Under its Maternal and Child Health Improvement Project with funding from Else Kroner Fresenius Stiftung, capacities of community health nurses in 15 epicentres of the Hunger Project would be upgraded to provide maternal health services and delivery.
The project would equip the 15 epicentres located in rural communities in the Eastern, Volta and Central Regions with modern equipment to provide timely and efficient maternal healthcare services to rural dwellers.
Briefing the Ghana News Agency at the opening of a training workshop for Community Nurses and other participants in Koforidua, on Community Infant and Young Child Feeding (IYCF), the Country Director, Mr Samuel Afranie, noted the training was to complement the effort of the Ghana Health Service.
He said in order to provide full access to quality maternal healthcare, the project’s focus was to train the community health nurses to provide the needed services in maternal health care and reduce maternal mortalities.
Mr Afranie noted the Hunger Project was in partnership with the Ghana Health Service (GHS) in implementing a “task-sharing’ programme to build the capacities of community health nurses.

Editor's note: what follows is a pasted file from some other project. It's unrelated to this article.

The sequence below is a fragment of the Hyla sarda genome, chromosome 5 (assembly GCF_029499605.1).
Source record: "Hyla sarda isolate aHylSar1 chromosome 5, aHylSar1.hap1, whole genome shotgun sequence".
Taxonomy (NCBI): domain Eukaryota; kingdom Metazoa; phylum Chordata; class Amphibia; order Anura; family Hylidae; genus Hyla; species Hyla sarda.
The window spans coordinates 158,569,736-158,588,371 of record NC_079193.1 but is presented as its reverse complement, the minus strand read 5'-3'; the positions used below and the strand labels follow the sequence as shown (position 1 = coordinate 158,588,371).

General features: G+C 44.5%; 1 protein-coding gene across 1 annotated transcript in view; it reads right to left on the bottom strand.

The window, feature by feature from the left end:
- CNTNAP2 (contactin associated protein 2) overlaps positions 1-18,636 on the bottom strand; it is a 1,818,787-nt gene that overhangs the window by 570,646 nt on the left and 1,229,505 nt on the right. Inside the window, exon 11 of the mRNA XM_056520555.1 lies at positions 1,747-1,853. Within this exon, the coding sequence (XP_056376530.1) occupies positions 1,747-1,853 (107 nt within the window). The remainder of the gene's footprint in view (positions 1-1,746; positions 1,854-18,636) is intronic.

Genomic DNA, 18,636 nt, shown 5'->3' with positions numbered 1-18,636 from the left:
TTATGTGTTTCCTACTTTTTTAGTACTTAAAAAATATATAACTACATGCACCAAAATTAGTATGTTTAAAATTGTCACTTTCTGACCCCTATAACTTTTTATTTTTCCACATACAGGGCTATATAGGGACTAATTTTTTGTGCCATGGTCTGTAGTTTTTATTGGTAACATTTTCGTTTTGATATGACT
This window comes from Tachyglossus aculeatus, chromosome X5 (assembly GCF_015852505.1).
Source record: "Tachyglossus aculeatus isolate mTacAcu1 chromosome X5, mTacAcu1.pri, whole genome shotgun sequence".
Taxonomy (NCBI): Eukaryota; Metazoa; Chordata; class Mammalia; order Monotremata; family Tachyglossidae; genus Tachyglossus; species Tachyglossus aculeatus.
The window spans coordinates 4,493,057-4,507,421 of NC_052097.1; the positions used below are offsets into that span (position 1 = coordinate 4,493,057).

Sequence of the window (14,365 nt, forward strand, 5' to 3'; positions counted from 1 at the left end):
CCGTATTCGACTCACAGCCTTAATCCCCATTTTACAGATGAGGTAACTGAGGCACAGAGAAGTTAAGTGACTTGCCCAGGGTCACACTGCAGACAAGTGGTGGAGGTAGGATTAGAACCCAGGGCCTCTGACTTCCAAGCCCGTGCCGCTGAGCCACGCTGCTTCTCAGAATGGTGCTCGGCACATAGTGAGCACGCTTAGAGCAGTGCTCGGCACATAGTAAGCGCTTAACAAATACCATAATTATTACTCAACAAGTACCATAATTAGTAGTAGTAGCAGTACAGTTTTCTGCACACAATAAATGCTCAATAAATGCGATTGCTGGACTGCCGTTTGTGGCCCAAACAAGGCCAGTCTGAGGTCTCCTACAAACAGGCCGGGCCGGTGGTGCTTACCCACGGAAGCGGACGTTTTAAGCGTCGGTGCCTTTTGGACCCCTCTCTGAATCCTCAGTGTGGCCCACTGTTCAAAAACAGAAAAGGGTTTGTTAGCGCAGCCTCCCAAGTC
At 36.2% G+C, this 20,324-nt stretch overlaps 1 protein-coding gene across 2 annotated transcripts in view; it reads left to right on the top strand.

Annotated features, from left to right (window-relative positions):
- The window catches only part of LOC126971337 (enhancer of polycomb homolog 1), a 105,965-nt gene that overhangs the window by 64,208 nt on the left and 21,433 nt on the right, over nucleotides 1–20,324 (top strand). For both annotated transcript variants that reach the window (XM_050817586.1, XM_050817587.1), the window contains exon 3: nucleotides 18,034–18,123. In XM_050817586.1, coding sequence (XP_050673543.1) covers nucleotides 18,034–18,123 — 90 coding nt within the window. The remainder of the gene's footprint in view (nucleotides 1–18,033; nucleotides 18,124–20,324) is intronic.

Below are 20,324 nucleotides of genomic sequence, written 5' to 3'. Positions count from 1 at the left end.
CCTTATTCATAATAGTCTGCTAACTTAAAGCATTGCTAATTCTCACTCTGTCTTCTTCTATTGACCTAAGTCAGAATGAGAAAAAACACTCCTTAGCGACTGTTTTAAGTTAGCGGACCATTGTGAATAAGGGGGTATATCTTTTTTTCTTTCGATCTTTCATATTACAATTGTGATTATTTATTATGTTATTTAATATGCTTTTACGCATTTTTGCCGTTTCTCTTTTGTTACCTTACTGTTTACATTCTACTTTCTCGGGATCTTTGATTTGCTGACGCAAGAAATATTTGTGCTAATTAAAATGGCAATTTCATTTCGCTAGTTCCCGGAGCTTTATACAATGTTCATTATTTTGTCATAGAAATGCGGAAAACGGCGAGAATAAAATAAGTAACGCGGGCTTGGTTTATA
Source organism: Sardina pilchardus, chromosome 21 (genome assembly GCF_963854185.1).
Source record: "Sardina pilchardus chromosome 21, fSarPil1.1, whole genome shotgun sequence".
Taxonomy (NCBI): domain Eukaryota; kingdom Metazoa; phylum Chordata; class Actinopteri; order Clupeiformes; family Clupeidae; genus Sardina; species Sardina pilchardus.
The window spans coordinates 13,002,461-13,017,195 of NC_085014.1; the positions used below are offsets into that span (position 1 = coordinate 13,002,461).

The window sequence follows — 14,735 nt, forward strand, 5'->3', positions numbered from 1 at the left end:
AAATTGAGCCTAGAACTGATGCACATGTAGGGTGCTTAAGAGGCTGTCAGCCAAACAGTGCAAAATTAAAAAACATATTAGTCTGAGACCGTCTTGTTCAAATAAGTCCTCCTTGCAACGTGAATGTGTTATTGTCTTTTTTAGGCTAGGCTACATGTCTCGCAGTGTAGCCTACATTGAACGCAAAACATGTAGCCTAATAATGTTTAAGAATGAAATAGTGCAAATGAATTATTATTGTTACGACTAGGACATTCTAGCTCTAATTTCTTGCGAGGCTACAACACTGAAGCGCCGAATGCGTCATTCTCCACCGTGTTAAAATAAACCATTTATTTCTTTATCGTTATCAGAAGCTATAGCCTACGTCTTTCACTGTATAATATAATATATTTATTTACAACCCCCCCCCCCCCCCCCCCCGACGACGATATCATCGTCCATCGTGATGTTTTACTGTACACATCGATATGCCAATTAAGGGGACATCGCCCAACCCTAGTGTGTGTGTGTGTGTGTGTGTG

The epicentres are Community Health and Planning Services (CHPS) compounds built by the Hunger Project in rural parts of the country.
It has constructed 60 epicentres in the country, with 13 in the Eastern region and one each in the Volta and the Central Regions.
The Country Director said the project was focusing on the 15 epicentres in the three regions and expressed the hope that the remaining 45 epicentres would be covered.
Mrs Stephanie Ashley, Coordinator of the Maternal Health and Child Improvement Project, said the IYCF was a component of training community health nurses to enable them to offer comprehensive maternal and child care services in their respective communities.
She said the participants would be trained on how to counsel mothers on the complimentary baby feeding, food nutrition, home visits and how to use community monitoring tools to improve on nutrition in communities.